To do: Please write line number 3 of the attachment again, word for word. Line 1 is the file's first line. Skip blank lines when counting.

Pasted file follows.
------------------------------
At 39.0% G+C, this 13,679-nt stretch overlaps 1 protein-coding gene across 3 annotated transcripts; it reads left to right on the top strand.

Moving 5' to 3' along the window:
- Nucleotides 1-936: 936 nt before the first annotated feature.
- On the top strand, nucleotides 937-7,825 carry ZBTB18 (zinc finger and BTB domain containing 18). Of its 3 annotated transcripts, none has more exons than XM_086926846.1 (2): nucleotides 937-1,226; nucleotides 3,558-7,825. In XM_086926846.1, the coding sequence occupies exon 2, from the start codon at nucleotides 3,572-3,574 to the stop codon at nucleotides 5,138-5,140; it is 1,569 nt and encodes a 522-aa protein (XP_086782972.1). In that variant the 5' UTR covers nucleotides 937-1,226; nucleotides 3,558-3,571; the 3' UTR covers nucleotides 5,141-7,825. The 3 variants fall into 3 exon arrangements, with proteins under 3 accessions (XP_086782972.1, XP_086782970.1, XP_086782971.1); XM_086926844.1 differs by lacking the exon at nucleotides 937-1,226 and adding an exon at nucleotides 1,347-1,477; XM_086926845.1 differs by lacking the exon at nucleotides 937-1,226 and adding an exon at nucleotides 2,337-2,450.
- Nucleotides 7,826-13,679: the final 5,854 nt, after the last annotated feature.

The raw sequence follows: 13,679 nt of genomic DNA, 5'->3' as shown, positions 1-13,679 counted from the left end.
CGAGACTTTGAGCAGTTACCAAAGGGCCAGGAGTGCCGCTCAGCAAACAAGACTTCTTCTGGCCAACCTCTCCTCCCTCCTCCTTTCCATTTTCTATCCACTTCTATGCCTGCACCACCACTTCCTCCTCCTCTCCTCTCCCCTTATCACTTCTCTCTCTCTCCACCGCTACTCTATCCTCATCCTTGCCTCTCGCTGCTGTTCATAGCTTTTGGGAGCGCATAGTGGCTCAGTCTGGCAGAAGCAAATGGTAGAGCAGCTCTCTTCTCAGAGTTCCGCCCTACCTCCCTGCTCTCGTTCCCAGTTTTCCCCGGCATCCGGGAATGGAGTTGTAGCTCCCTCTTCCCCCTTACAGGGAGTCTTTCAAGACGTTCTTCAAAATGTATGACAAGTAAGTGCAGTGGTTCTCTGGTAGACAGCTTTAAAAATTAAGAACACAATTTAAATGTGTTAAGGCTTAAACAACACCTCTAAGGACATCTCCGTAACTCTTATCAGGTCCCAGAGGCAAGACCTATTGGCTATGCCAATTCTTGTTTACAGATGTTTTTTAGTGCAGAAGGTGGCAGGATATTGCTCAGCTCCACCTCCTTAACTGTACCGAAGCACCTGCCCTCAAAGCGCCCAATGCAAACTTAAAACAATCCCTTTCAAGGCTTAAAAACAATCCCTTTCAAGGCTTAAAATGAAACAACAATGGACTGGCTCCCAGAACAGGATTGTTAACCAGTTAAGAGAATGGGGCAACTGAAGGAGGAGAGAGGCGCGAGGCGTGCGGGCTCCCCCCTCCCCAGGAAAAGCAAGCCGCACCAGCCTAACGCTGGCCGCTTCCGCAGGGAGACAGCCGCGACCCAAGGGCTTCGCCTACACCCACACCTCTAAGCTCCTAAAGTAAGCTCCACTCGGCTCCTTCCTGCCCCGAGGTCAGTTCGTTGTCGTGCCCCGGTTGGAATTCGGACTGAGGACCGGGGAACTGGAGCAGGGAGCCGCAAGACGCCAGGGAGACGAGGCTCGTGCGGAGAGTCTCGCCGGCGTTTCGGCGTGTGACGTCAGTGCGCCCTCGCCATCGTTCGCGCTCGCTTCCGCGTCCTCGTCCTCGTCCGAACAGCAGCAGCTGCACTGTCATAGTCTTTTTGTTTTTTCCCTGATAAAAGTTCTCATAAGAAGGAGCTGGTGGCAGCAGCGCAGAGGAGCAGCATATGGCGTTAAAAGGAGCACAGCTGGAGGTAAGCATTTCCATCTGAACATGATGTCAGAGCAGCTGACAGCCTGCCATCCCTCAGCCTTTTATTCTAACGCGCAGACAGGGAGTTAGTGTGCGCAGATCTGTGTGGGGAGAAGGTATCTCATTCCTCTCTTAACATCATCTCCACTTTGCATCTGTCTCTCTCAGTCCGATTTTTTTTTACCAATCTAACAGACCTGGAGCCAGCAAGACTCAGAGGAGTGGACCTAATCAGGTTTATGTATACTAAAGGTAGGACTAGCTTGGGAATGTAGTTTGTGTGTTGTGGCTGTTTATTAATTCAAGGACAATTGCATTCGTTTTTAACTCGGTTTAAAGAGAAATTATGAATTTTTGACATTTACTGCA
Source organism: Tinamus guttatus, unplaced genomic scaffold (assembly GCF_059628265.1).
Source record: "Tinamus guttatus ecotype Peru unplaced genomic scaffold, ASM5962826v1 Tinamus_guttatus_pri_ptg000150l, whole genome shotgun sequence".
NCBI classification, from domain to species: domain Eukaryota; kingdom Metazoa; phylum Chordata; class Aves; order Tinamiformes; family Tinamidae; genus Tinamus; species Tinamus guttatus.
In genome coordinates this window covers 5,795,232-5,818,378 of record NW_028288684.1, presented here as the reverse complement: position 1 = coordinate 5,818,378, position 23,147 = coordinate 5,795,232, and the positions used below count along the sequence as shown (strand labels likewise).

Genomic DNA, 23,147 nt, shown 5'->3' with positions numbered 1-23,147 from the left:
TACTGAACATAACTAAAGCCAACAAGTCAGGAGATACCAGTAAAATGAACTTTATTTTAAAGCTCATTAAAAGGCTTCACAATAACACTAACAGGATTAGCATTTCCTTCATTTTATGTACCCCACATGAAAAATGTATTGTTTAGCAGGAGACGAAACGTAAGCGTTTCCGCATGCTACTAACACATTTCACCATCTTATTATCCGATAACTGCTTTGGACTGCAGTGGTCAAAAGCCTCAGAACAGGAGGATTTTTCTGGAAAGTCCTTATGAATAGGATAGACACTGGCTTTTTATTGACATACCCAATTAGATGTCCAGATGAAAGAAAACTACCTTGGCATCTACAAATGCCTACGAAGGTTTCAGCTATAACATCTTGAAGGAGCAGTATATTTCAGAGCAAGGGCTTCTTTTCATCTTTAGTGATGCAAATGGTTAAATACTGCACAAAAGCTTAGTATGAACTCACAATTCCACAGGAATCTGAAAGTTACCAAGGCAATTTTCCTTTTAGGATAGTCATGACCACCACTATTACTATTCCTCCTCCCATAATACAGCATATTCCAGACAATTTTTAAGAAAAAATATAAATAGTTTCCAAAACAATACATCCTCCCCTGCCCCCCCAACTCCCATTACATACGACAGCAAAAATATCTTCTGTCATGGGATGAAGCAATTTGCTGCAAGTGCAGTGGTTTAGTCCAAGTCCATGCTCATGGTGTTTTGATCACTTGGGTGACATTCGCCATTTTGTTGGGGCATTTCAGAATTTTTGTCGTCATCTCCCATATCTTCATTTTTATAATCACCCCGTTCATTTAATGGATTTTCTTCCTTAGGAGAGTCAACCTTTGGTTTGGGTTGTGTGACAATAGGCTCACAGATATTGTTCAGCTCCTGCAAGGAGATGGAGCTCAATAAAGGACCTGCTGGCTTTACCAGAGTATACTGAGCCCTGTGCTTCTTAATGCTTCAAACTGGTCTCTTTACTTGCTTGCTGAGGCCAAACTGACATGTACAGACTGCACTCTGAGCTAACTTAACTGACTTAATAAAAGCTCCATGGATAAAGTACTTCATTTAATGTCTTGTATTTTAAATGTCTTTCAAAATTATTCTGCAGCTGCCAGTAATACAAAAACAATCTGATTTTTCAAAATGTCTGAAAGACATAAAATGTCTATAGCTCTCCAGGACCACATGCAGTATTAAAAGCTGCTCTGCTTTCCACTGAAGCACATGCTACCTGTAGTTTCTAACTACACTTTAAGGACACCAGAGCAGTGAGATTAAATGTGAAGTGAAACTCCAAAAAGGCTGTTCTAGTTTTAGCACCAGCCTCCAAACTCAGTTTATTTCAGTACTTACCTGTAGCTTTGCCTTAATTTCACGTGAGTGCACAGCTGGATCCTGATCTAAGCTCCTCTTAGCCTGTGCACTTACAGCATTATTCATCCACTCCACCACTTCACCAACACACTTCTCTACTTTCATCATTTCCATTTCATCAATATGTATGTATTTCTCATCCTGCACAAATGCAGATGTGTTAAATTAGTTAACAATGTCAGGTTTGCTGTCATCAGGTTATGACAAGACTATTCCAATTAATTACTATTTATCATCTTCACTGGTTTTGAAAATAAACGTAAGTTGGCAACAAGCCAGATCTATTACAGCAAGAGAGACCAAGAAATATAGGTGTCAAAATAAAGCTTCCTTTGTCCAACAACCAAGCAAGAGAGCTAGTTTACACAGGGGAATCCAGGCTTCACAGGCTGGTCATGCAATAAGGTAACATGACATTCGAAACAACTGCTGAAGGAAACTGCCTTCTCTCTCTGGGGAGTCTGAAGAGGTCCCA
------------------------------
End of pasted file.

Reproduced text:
- Nucleotides 1-936: 936 nt before the first annotated feature.